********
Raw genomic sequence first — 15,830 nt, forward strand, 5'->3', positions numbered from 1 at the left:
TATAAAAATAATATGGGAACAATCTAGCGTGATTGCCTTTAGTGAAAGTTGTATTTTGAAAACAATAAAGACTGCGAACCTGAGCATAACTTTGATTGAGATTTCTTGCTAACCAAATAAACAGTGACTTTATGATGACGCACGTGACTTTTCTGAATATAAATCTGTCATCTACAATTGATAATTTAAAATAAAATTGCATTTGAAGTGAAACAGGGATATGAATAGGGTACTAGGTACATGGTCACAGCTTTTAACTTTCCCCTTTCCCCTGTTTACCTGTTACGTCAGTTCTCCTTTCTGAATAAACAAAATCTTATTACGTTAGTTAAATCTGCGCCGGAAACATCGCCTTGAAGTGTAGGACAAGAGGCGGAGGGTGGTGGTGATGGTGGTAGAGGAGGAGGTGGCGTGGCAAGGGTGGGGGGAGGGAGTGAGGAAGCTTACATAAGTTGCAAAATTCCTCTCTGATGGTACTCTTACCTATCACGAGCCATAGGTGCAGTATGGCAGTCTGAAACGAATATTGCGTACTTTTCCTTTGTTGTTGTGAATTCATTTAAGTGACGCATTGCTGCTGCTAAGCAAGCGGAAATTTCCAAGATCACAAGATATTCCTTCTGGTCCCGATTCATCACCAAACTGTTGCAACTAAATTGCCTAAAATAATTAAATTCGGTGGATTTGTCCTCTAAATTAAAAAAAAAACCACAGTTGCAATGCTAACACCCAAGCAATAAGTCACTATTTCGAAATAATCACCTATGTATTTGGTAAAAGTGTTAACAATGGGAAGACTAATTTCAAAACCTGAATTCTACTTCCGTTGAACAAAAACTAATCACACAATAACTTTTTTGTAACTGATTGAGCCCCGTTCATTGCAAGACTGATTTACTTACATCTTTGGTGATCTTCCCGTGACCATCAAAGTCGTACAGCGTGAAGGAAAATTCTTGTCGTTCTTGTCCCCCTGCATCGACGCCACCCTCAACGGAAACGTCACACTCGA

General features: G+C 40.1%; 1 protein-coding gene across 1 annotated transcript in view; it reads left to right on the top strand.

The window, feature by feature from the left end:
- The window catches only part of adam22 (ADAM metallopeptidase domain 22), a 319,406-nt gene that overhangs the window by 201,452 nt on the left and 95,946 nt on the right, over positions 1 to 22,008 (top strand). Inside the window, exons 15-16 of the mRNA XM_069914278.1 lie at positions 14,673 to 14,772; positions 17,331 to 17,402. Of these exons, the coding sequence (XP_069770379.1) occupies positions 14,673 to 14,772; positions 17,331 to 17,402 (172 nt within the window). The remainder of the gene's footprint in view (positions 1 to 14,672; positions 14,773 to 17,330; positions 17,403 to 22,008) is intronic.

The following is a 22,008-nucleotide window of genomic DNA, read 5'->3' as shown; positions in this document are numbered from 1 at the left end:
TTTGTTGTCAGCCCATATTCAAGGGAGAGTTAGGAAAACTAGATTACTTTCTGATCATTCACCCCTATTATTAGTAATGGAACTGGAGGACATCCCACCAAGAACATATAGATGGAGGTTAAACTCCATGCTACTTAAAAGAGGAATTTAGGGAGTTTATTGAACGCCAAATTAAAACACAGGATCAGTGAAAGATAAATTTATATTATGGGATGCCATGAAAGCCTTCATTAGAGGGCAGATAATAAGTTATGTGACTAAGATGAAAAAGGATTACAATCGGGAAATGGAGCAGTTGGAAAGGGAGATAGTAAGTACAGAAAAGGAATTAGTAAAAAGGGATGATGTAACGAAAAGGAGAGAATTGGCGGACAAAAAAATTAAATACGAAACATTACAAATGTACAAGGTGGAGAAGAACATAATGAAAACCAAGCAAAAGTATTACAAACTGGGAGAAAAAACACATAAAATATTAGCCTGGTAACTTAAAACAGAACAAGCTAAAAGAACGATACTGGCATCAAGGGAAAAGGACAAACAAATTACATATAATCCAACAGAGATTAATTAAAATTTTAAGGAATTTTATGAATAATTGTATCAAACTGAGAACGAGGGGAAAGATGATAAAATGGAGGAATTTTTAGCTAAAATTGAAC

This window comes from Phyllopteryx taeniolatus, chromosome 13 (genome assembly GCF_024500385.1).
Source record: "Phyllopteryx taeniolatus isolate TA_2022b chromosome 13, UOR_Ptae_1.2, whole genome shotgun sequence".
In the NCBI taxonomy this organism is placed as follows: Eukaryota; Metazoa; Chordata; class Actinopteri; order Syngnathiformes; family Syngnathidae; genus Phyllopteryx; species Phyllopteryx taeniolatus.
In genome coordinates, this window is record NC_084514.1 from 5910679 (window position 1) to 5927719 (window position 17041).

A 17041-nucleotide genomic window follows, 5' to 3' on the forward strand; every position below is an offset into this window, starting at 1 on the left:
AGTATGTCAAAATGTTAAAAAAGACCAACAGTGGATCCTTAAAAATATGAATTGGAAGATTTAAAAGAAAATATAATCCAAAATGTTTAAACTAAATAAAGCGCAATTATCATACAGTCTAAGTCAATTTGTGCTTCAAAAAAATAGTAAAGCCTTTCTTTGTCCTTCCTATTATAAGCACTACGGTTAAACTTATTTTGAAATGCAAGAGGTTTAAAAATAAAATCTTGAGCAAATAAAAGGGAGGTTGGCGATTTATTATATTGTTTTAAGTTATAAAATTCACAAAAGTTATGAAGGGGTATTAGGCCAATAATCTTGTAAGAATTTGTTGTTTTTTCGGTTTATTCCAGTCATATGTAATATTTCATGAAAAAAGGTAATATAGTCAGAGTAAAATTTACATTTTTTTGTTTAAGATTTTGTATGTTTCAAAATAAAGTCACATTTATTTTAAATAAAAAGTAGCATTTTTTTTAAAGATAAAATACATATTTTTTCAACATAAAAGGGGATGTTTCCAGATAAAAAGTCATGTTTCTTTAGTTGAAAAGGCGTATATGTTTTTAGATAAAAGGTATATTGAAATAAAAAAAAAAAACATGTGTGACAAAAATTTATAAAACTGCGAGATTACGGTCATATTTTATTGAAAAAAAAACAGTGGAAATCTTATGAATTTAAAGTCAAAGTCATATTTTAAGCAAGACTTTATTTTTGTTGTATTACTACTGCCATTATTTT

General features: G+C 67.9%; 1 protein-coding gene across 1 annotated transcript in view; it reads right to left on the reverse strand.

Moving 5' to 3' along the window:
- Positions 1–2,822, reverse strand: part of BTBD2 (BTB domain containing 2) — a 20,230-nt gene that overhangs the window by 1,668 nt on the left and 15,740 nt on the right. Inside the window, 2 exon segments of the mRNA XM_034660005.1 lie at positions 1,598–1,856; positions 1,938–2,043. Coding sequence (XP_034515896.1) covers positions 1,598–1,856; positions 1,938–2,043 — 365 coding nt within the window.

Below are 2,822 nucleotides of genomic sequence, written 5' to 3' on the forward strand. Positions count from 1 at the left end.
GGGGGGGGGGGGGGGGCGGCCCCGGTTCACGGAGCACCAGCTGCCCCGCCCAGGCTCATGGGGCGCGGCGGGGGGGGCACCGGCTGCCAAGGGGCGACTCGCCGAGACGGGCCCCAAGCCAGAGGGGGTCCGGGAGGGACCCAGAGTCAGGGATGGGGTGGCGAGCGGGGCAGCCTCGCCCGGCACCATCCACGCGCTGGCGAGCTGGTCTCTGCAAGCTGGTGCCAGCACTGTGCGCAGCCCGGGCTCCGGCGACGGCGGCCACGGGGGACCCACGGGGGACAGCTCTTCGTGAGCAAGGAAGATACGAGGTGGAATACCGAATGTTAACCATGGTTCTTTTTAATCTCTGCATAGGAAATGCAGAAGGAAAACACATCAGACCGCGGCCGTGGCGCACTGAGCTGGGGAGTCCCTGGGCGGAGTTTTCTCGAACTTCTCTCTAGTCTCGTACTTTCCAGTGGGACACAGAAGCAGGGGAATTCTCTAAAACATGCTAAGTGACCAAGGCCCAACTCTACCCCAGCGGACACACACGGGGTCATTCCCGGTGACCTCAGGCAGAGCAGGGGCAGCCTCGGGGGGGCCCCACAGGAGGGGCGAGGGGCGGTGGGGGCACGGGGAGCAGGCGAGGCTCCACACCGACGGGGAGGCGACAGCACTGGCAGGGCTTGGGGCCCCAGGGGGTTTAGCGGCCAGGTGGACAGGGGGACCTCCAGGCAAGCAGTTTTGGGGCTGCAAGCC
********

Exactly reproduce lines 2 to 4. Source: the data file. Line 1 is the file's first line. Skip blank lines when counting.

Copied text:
TATAAAAATAATATGGGAACAATCTAGCGTGATTGCCTTTAGTGAAAGTTGTATTTTGAAAACAATAAAGACTGCGAACCTGAGCATAACTTTGATTGAGATTTCTTGCTAACCAAATAAACAGTGACTTTATGATGACGCACGTGACTTTTCTGAATATAAATCTGTCATCTACAATTGATAATTTAAAATAAAATTGCATTTGAAGTGAAACAGGGATATGAATAGGGTACTAGGTACATGGTCACAGCTTTTAACTTTCCCCTTTCCCCTGTTTACCTGTTACGTCAGTTCTCCTTTCTGAATAAACAAAATCTTATTACGTTAGTTAAATCTGCGCCGGAAACATCGCCTTGAAGTGTAGGACAAGAGGCGGAGGGTGGTGGTGATGGTGGTAGAGGAGGAGGTGGCGTGGCAAGGGTGGGGGGAGGGAGTGAGGAAGCTTACATAAGTTGCAAAATTCCTCTCTGATGGTACTCTTACCTATCACGAGCCATAGGTGCAGTATGGCAGTCTGAAACGAATATTGCGTACTTTTCCTTTGTTGTTGTGAATTCATTTAAGTGACGCATTGCTGCTGCTAAGCAAGCGGAAATTTCCAAGATCACAAGATATTCCTTCTGGTCCCGATTCATCACCAAACTGTTGCAACTAAATTGCCTAAAATAATTAAATTCGGTGGATTTGTCCTCTAAATTAAAAAAAAAACCACAGTTGCAATGCTAACACCCAAGCAATAAGTCACTATTTCGAAATAATCACCTATGTATTTGGTAAAAGTGTTAACAATGGGAAGACTAATTTCAAAACCTGAATTCTACTTCCGTTGAACAAAAACTAATCACACAATAACTTTTTTGTAACTGATTGAGCCCCGTTCATTGCAAGACTGATTTACTTACATCTTTGGTGATCTTCCCGTGACCATCAAAGTCGTACAGCGTGAAGGAAAATTCTTGTCGTTCTTGTCCCCCTGCATCGACGCCACCCTCAACGGAAACGTCACACTCGA

General features: G+C 40.1%; 1 protein-coding gene across 1 annotated transcript in view; it reads left to right on the top strand.

The window, feature by feature from the left end: